## Homework Questions dealing with energy

1. 18g of oxygen is reacted with sufficent nitrogen to make 56g of nitrogen dioxide according the following reaction:

2O[size=7]2[/size](g) + NO[size=7]2[/size](g) :arrow:

2NO[size=7]2[/size](g)

If the reaction goes to completion how much nitrogen reacted?

and...

2. If you are boiling some potatoes in a pot of water, will they cook faster if hte water is boiling vigoriously than if the water is only gently boiling. Explain your reasoning.

Thanks.

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hmmm... that 2nd one puzzles me.

when it is boiling vigoriously, that means it is at a higher temperature, but that means that the water is vaporizing quicker and leaving less water to cook the potatos. unless, of course, you have someone right there to add water continuously. P
I don't think that's what they mean though...
i think the latter because that means the water is at a higher temp, but i would trust my opinion because i'm only in chem1 )

Boiling water == 100?C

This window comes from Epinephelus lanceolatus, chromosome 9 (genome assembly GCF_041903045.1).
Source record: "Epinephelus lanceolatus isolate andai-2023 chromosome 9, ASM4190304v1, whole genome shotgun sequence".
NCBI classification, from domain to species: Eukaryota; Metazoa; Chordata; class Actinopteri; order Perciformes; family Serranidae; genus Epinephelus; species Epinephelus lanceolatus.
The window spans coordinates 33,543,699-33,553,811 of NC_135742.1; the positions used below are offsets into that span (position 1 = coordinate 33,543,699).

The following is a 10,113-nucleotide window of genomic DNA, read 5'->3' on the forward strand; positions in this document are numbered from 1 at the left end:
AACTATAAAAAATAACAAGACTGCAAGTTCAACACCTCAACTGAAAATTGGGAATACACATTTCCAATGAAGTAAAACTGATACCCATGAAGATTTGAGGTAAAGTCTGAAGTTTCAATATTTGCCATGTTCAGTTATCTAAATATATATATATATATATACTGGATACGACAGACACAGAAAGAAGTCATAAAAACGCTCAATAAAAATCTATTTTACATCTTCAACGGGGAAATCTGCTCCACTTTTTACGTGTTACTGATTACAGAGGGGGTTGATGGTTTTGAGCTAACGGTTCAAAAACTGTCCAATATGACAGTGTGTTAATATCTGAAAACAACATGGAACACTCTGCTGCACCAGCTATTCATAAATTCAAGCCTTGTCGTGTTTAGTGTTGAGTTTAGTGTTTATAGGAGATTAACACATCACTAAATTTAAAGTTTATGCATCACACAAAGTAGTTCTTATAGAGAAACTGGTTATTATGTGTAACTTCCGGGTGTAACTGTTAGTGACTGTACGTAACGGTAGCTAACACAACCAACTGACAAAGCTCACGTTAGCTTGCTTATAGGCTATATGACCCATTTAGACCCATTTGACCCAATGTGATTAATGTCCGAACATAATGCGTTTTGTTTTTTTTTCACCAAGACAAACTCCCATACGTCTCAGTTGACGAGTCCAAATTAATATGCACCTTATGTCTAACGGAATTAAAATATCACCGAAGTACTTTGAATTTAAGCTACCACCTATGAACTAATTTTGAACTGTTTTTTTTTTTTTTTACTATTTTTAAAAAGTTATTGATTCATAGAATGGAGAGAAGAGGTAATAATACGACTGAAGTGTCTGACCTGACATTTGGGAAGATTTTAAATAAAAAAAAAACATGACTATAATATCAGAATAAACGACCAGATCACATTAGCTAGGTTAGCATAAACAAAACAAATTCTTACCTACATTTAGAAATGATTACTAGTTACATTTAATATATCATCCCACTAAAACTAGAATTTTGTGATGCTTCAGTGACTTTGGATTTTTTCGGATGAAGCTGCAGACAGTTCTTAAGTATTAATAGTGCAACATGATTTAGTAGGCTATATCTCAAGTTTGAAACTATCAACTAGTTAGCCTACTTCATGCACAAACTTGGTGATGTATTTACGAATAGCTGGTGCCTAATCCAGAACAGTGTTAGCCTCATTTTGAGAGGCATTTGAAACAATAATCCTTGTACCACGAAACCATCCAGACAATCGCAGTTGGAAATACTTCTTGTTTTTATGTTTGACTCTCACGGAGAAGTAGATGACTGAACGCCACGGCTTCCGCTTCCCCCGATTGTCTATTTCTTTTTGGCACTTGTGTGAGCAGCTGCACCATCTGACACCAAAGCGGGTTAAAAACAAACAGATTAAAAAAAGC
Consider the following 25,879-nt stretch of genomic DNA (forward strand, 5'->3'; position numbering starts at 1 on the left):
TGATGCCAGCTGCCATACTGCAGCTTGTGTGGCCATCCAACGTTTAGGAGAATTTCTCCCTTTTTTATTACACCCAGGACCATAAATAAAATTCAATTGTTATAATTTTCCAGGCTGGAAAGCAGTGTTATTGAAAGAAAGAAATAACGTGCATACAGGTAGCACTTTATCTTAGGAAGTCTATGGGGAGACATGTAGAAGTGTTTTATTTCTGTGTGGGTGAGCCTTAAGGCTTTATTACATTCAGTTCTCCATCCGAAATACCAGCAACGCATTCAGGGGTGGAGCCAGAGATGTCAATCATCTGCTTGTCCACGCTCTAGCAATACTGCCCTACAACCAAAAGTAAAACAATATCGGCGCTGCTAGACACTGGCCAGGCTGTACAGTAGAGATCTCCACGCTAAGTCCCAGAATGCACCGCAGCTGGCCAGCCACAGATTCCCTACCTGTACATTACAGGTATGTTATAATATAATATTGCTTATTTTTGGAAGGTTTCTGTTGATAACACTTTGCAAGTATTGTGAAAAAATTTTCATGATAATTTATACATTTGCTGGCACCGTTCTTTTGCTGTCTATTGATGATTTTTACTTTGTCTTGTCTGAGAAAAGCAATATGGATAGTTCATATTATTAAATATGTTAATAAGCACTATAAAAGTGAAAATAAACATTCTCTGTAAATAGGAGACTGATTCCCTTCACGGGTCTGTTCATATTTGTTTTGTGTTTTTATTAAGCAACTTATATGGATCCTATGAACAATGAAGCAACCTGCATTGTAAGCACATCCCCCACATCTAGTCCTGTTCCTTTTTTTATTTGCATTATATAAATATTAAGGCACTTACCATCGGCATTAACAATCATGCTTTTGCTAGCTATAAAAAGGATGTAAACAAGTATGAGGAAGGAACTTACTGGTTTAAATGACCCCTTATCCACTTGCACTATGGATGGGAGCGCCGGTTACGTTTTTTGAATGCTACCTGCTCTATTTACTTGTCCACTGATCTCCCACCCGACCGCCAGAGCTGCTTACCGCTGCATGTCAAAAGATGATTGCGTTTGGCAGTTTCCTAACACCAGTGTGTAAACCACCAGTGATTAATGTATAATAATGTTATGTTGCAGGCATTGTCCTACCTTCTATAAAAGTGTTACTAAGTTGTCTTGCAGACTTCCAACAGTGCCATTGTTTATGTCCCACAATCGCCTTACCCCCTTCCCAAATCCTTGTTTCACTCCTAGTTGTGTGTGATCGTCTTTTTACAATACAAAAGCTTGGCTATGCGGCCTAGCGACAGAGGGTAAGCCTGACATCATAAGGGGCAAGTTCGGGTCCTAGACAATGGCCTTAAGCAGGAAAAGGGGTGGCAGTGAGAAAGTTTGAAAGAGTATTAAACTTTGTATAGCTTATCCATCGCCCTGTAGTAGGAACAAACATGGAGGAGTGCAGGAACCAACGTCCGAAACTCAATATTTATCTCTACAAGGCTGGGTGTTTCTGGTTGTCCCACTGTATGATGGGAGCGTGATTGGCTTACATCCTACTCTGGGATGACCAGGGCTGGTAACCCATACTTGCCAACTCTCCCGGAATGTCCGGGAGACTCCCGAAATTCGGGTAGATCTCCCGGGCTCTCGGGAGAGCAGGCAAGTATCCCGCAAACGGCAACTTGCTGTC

So I doubt they will cook any quicker - you'll just lose all of the water quicker.

a liquid transfers its heat much better than a gas. If you think about it, a liquid represents much more mass...more mass - more energy stored...more molecule to molecule contact.

More boiling/more gas in the liquid - less heat transfered to the potatoes unless your trying to steam them! Logically this is how I would think it works.

Why don't you set up an experiment of your own? I would be easy to tell if the potatoe cooked better or worse. use a russet though, red potatoes cook too quickly.

You don't loose all the water if you keep the lid on the saucepan!

Honestly, you boys, couldn't boil an egg! lol

[quote="feline1"]You don't loose all the water if you keep the lid on the saucepan!

Honestly, you boys, couldn't boil an egg! :lol:[/quote]
Sorry..... "Boil an egg"
Surely you would need some kinda pressured container to boil an egg, because direct heat would burn the shell and probably the insides along with it.

I think I'll stick to the eggs they serve in Hall :)
Dunno how they make them, but they are always hard yet edible on the inside, and the shell isn't burned one bit.
AND they don't have bunsen burners in the kitchen.

Wonders never cease!

Hey now, don't insult my cooking! Food network taught me how too cook while I've been in college!

oh yeah oops

indeed, conducting experiments is a huge part of chemistry! )
i wonder if the person who posted this ever came back...

ty should attempt the problem before posting :roll:

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